August 2020

“The Father … will … fill you with wonder”
John 5.20 (J B Phillips)
The healing of the sick man at the pool of Bethesda is the third miracle recorded
by John in his Gospel. The healing took place on the Sabbath, giving rise to
another clash with the authorities - not because Jesus disagreed with the
principle of the Sabbath but because of the imposed petty restrictions which
often worked against God’s purpose of giving the people a weekly day of rest.
Jesus knew that God’s activity in the world did not finish with the act of creation
but is continuous and ongoing.
The involvement of the Almighty in the smallest concerns of humankind
should not be doubted, however much we sometimes feel that God is absent
from the world and its woes. Jesus assures his followers that he is following the
way of his Father: “Just as the Father raises the dead and makes them live, so
does the Son give life to any man he chooses” (v 21). The evidence of God’s
hand in his creation is evident if we look for it and will fill us with wonder if our
eyes and hearts are receptive.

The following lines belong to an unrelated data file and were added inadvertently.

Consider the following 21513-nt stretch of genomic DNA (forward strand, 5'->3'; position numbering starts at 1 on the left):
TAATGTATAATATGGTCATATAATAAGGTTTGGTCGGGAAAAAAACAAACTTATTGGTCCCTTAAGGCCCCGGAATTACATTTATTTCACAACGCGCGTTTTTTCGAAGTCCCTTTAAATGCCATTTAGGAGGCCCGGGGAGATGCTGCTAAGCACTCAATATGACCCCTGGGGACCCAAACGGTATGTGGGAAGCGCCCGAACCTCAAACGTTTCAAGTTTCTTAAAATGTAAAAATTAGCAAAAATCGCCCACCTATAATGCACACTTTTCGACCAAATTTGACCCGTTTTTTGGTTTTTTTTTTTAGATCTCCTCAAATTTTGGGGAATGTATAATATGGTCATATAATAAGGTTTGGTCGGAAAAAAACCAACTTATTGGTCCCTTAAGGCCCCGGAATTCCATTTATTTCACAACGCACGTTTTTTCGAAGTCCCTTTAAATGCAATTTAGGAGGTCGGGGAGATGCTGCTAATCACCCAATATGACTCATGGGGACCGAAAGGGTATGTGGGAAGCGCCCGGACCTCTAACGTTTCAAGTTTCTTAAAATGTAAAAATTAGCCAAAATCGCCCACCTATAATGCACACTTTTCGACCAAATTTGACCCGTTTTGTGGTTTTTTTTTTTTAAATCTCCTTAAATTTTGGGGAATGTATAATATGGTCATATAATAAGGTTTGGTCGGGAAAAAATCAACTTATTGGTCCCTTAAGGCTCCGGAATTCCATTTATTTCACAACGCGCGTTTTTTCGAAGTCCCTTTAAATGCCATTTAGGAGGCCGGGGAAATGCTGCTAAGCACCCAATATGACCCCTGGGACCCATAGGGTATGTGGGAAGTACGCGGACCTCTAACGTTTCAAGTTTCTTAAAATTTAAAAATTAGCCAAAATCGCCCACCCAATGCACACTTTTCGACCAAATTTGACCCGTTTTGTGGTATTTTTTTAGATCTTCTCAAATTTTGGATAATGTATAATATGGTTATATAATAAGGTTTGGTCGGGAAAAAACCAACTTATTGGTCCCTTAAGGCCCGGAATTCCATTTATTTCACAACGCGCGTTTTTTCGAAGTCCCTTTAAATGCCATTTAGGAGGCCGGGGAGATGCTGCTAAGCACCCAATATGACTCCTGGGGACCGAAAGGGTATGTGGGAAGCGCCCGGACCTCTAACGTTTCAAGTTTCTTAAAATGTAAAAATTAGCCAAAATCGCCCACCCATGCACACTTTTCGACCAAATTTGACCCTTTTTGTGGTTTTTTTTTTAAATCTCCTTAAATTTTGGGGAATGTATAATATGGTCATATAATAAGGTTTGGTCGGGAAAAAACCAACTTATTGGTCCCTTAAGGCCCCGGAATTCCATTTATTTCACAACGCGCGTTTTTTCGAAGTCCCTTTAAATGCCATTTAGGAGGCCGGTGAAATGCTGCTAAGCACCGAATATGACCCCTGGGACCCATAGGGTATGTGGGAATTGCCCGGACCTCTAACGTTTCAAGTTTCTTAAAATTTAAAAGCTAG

As this is being written, the world seems a strange and vulnerable place, quite
different from the one in which we have been accustomed to live. Boundaries
have been crossed, systems overwhelmed, nations have been brought to their
knees and solutions have eluded even the best scientists and politicians. But
within that disintegration have been moments and events of revelation that
give rise to wonder: individual experiences have come to the fore and been
all-important. The love and care of others, even when expression has had to be
virtual, has sustained people in a new way. The weeks of gradual new life as the
year unfolded encouraged and gave hope.
There has been, and still is, huge suffering, with hardship, broken hopes and
bereavement – some people have found praying difficult. Underlying anxiety
constrains us and is the enemy of the openness of contemplative prayer, which
allows us to receive whatever arises in us and gently release it into God’s hands.
‘And now we offer to you … as an emptiness to be filled with your Divine
Fullness, all that we are, all that we have and all that we do’ - we allow the
Father to fill us with wonder.